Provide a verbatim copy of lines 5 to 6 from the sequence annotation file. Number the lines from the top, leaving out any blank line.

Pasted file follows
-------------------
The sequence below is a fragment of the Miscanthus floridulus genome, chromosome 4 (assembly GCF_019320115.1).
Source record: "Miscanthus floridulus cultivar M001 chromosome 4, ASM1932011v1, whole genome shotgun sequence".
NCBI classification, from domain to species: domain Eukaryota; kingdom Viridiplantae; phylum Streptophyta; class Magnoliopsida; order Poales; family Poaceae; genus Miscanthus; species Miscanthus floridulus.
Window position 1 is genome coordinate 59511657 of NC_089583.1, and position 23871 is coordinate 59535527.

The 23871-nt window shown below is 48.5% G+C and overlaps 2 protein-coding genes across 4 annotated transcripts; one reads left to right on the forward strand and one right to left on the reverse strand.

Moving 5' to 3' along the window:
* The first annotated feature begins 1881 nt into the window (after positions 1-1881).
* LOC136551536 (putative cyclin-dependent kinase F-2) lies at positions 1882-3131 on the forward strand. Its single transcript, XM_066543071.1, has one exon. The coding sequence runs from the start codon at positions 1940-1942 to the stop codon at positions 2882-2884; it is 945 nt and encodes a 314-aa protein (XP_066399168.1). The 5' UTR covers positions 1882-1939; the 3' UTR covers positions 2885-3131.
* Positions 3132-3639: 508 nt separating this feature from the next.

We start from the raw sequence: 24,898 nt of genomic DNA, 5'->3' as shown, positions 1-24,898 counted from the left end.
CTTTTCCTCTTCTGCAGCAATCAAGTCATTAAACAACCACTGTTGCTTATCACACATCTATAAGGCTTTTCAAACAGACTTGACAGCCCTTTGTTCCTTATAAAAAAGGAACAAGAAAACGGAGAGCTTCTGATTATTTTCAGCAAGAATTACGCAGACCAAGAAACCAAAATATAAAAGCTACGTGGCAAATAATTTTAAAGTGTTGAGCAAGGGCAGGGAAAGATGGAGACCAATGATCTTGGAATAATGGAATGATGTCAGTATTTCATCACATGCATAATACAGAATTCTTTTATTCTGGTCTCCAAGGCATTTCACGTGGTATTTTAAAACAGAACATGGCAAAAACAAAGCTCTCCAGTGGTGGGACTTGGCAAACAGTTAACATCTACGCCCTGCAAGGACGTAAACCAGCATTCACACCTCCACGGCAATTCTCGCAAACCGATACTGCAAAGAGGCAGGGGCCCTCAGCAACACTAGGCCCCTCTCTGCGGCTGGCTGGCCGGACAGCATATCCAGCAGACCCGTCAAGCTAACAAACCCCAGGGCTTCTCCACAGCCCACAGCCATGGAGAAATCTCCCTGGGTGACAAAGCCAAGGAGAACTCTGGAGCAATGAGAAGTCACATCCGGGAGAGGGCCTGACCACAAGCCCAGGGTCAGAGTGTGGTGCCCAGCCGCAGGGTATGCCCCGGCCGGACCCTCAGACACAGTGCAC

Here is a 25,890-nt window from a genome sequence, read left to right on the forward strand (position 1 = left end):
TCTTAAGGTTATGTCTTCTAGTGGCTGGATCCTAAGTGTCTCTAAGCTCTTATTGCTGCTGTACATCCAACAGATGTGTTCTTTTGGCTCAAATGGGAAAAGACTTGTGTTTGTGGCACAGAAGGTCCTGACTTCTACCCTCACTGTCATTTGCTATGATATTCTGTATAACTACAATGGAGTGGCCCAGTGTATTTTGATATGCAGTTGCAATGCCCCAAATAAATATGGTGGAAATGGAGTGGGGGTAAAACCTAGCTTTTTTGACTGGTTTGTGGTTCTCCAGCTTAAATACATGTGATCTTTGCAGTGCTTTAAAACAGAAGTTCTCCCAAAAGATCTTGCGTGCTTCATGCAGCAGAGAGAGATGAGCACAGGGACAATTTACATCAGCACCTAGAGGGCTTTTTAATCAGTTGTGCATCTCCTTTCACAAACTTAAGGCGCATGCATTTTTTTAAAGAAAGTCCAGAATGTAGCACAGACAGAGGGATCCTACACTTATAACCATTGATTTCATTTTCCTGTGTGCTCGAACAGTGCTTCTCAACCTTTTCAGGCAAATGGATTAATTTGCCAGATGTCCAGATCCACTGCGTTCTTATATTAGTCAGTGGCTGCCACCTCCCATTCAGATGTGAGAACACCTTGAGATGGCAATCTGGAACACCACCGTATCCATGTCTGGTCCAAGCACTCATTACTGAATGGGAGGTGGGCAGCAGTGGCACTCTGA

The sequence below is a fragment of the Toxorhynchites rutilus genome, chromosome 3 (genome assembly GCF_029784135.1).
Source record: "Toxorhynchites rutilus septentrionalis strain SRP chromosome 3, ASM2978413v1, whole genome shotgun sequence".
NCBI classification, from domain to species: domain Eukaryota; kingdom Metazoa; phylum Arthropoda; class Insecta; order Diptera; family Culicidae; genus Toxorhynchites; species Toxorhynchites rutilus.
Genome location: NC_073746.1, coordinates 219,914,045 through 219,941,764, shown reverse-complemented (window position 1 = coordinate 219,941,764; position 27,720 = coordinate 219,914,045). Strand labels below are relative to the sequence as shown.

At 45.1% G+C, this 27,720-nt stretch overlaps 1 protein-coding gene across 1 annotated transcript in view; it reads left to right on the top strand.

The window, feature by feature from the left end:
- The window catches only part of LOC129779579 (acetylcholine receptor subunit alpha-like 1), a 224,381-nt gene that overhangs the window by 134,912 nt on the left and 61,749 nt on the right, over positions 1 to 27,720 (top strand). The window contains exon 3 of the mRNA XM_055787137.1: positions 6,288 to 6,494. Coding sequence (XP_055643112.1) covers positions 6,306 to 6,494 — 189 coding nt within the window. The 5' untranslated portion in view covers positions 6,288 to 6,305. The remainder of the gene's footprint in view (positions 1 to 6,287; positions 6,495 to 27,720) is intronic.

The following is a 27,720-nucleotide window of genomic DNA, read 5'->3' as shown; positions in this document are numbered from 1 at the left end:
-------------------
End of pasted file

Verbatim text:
The 23871-nt window shown below is 48.5% G+C and overlaps 2 protein-coding genes across 4 annotated transcripts; one reads left to right on the forward strand and one right to left on the reverse strand.

Moving 5' to 3' along the window: